* Goal to prevent pneumonia, meningitis, sepsis in poor nations
* Pfizer and GSK increase pneumococcal sales more than 50 pct
* GAVI to buy extra doses of Prevenar 13, Synflorix at $3.50
By Ben Hirschler
LONDON, Dec 16 (Reuters) - Pfizer and GlaxoSmithKline are increasing sales of cut-price pneumonia vaccine to developing countries by more than 50 percent, marking the scale-up of an international programme to protect millions of children.
The Global Alliance for Vaccines and Immunisation (GAVI) is buying an additional 180 million doses of Pfizer’s pneumococcal vaccine Prevenar 13 and a similar quantity of GSK’s Synflorix at a deeply discounted price of $3.50 a shot.
The two companies said on Friday they would supply the extra vaccine through 2023, building on an original commitment last year to supply 300 million doses apiece.
The GAVI Alliance, a public-private partnership set up in 2000 to speed the introduction of vaccines into the world’s poorest countries, hopes to avert up to 7 million deaths by 2030 by giving the vaccines to infants and young children.
Pneumococcal disease, which can cause pneumonia, meningitis and sepsis, kills more than half a million children every year, the vast majority of them in poorer countries.
GSK’s Synflorix protects against 10 strains of the streptococcus pneumoniae bacterium, while Pfizer’s Prevenar 13 shot protects against 13 strains.
In exchange for large orders, GAVI has negotiated a low price with the two drug companies, which get $7 per dose for the first 20 percent and $3.50 for the remainder of their orders under a so-called Advance Market Commitment (AMC) scheme.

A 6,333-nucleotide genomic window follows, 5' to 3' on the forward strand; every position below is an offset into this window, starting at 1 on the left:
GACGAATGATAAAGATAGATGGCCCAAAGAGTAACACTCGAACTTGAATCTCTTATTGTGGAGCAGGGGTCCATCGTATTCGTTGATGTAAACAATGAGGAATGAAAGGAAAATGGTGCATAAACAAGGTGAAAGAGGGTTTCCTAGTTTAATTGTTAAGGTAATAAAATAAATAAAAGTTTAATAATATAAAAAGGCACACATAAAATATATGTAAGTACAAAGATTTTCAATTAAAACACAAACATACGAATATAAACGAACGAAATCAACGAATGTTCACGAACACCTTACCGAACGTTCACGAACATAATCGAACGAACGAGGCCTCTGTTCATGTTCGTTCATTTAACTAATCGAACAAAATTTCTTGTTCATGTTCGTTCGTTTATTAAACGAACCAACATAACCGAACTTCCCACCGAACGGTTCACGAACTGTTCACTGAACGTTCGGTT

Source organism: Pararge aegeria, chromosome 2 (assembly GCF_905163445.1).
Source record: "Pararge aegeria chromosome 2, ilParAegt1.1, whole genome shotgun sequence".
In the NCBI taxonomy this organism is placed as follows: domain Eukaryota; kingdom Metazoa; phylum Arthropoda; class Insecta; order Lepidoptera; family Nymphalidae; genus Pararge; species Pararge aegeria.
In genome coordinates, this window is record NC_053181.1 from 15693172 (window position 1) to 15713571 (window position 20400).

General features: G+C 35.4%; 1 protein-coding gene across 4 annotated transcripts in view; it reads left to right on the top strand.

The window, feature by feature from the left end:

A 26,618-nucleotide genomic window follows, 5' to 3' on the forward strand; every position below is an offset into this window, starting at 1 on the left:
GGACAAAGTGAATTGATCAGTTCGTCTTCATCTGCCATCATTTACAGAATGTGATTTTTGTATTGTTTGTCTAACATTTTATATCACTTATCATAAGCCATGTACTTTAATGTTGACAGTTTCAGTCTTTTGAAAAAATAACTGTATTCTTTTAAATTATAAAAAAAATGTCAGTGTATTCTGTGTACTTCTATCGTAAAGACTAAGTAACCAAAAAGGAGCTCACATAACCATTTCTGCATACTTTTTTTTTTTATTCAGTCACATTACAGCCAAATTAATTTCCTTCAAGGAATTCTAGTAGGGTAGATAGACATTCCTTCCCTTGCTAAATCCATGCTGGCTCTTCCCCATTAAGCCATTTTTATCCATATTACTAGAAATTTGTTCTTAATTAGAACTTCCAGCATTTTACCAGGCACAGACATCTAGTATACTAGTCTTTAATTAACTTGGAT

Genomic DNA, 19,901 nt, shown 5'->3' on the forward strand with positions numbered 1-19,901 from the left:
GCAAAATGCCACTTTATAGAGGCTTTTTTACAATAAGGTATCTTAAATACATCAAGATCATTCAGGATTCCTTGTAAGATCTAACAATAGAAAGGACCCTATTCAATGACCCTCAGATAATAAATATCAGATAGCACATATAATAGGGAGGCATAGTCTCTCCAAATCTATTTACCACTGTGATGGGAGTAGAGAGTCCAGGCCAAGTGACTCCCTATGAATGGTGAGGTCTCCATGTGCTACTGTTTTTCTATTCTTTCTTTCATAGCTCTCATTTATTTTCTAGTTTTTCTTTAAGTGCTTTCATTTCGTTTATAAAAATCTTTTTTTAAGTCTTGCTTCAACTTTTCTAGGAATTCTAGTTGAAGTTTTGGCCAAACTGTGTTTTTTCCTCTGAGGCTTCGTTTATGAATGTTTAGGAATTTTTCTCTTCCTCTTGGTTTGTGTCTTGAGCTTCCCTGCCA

A Pfizer spokeswoman said $3.50 was a more than a 90 percent reduction from prices charged in some industrialised countries.
The pneumococcal vaccination programme was initially started a year ago in Nicaragua and has now been rolled out to 15 other countries in Africa and Latin America.
The latest agreement shows how momentum is building behind the GAVI programme, even as experts worry about funding cutbacks in other areas of global health due to austerity measures in donor countries hit by the economic crisis.
The Global Fund to Fight AIDS, Tuberculosis and Malaria, the world’s largest financial backer of HIV treatment and prevention programmes, said last month it was cancelling new grants for countries battling these diseases and would make no new funding available until 2014.
By contrast, GAVI secured a bigger-than-expected $4.3 billion in pledges from its donors last June, reflecting widespread acknowledgement of the value of its immunisation work.
Overall, development assistance for health in all forms has continued to grow in 2011, although the rate of growth has slowed, the Institute for Health Metrics and Evaluation in Seattle said in a report this week.
It estimated that spending increased by 4 percent each year between 2009 and 2011, reaching a total of $27.7 billion, down from 17 percent between 2007 and 2008.